Share, , Google Plus, Pinterest,


Technology neutralises our neutrality

Irish infrastructure used in US Drone strikes

Margaretta D’Arcy found herself jailed in January 2014 on the back of a protest she mounted at Shannon Airport in 2012. What was she protesting about? US troop aircraft using Shannon as a stopover on their journey to the warzones of Iraq and Afghanistan among other things. D’Arcy is a rare stalewart against the steady erosion of Ireland’s vague understanding of its declared neutrality.

The New Battlefields

Unfortunately, in our increasingly connected technological world she was fighting the right battle on the wrong battlefield. Troops landing on the ground have increasingly been replaced by drones in the sky commanded by the video-game generation from air-conditioned facilities in the comfort of their own country. This arms-length war is conducted in part through the use of the numerous transatlantic cables that crisscross the seabed, many of which land in Ireland before continuing on their journey to the United Kingdom and the rest of Europe. As to the number of deaths that can be attributed to commands that were routed through cables that land in Ireland we can only speculate, but as the Galway Alliance Against War statement asserted on the occasion of the conviction of Margaretta D’Arcy:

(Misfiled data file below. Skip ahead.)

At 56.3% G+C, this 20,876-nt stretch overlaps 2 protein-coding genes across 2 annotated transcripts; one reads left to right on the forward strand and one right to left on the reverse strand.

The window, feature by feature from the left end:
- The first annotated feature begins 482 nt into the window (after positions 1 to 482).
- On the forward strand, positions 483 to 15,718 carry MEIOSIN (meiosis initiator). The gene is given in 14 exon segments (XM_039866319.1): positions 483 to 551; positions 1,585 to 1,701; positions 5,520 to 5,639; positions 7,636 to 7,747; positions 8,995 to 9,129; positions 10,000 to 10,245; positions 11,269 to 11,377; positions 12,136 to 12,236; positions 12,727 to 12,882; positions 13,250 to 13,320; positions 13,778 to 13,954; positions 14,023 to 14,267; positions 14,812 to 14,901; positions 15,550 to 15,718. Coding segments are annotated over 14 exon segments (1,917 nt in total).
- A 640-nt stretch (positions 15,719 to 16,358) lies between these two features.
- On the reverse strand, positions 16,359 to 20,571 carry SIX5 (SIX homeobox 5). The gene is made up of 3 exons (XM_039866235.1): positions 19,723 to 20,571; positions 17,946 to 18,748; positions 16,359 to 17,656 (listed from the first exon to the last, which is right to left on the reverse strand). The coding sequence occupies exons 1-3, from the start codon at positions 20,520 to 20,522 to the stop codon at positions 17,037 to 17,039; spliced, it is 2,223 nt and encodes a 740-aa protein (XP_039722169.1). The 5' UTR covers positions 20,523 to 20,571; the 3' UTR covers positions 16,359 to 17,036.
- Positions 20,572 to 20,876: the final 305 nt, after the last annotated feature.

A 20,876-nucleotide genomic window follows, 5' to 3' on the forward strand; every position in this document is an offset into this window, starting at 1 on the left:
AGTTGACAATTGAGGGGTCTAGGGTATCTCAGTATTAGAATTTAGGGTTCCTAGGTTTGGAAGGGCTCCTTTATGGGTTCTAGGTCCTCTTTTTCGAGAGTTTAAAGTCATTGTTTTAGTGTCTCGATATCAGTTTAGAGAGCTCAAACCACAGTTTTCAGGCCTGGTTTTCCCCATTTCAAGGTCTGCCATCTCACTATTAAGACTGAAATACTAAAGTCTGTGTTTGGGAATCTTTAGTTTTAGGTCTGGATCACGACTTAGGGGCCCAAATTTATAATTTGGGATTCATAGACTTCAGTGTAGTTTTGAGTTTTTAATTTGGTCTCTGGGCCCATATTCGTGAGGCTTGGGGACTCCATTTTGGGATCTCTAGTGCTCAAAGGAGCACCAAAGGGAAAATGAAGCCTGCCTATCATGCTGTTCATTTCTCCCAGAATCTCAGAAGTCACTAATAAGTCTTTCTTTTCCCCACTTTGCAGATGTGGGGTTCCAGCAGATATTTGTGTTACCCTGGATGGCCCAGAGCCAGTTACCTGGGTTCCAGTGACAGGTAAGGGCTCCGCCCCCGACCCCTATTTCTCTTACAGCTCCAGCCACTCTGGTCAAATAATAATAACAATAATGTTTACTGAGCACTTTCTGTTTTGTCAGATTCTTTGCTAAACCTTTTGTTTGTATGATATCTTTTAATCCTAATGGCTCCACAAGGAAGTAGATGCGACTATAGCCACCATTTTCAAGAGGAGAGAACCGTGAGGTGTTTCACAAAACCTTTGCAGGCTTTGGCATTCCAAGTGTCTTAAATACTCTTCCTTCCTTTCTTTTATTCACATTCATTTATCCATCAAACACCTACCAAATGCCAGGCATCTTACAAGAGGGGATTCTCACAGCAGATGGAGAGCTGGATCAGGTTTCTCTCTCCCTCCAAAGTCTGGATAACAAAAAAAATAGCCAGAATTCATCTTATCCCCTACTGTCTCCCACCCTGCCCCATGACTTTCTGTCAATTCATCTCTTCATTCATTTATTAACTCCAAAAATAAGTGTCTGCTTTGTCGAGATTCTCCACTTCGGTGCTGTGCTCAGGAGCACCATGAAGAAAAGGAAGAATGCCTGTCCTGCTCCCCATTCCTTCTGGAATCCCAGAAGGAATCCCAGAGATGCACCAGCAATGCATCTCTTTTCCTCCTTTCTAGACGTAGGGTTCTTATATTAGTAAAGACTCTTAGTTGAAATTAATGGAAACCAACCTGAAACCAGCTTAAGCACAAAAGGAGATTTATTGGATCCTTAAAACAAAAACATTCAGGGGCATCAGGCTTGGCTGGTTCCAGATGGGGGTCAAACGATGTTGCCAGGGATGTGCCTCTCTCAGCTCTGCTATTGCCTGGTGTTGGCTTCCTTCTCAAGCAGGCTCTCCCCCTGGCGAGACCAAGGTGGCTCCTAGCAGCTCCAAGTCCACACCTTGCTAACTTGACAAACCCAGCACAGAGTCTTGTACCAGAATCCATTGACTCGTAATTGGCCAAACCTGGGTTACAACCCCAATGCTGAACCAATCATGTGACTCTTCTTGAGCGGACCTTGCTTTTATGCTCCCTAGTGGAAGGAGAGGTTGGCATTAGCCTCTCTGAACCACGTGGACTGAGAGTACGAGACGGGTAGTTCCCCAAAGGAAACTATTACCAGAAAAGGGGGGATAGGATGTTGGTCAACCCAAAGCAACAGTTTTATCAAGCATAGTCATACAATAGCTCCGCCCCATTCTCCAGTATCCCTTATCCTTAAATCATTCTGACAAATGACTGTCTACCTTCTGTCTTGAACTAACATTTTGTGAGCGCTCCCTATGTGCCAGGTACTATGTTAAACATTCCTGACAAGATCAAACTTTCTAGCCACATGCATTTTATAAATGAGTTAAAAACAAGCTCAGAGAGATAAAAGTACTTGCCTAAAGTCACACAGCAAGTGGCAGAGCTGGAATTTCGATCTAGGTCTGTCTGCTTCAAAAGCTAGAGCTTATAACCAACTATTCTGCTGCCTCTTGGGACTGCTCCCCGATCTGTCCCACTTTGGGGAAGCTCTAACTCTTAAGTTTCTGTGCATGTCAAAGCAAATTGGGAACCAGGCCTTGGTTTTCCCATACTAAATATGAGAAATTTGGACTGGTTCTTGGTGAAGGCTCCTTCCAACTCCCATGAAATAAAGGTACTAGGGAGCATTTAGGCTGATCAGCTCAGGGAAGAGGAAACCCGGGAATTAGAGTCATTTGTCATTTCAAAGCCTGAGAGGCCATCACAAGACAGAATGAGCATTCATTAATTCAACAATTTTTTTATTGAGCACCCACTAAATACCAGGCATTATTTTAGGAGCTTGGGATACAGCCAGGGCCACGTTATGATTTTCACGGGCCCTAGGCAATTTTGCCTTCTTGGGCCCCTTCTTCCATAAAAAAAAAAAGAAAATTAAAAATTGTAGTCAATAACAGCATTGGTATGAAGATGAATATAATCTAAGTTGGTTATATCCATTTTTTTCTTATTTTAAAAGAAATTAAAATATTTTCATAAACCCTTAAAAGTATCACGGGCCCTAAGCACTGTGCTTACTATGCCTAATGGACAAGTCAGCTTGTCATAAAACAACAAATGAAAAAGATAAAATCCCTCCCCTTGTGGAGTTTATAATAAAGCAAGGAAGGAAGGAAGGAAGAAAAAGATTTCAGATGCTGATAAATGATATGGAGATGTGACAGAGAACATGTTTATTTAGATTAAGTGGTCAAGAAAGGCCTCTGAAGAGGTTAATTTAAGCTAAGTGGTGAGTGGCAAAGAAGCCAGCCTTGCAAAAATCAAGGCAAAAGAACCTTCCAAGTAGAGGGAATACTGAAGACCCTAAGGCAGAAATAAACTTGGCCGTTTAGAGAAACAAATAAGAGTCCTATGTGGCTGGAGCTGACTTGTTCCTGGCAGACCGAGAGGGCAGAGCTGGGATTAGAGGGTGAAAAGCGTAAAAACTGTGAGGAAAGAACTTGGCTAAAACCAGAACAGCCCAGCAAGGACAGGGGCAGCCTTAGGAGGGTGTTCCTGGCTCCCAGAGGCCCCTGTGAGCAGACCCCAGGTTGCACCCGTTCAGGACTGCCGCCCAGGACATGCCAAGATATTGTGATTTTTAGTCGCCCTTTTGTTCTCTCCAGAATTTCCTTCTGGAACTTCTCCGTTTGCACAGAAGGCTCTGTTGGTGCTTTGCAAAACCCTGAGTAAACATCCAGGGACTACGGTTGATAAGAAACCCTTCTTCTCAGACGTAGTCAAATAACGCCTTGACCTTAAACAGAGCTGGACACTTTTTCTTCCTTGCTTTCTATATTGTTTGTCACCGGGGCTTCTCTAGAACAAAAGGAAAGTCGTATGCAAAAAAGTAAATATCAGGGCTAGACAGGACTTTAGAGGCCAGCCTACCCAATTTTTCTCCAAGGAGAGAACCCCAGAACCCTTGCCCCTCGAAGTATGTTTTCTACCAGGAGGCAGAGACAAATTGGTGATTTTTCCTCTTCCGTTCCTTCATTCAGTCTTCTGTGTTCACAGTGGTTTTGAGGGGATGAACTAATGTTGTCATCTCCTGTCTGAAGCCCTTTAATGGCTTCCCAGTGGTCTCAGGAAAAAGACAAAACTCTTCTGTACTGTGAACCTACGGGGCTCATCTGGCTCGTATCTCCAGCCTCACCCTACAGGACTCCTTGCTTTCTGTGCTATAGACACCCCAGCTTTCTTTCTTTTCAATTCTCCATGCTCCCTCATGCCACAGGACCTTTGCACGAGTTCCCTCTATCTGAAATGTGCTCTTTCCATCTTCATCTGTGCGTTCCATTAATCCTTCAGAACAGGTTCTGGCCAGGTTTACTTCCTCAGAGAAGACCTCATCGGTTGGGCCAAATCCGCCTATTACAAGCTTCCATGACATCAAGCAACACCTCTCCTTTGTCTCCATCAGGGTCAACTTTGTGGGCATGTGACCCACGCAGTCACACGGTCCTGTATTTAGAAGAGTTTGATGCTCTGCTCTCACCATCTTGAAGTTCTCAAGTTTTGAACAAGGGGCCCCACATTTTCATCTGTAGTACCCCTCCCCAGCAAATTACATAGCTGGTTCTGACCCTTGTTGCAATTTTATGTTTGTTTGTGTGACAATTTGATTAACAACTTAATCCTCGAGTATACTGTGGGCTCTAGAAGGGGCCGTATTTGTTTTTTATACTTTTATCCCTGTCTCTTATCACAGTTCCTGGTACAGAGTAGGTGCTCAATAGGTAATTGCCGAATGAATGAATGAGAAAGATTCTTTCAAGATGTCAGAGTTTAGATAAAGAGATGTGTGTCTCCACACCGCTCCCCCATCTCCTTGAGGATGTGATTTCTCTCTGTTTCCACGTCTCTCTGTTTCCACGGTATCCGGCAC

“By allowing the US Military to use Irish airspace and Shannon airport to wage these wars we have become a willing accessory to mass murder. We have blood on our hands…”.

By logical extension, by allowing the command and control systems to communicate across infrastructure that connects through Ireland we continue to support these military operations in opposition to the basic principles of our perceived neutrality.

Not a New Problem

The first transatlantic communications cable was laid between Newfoundland and Ireland in 1866. One of the first communications transmitted across that cable was from Queen Victoria to then President James Buchanan:
“A treaty of peace has been signed between Austria and Prussia”.

The cost of transmitting messages across the transatlantic cable was prohibitive, limiting its usefulness to the affluent, wealthy organisations and of course governments.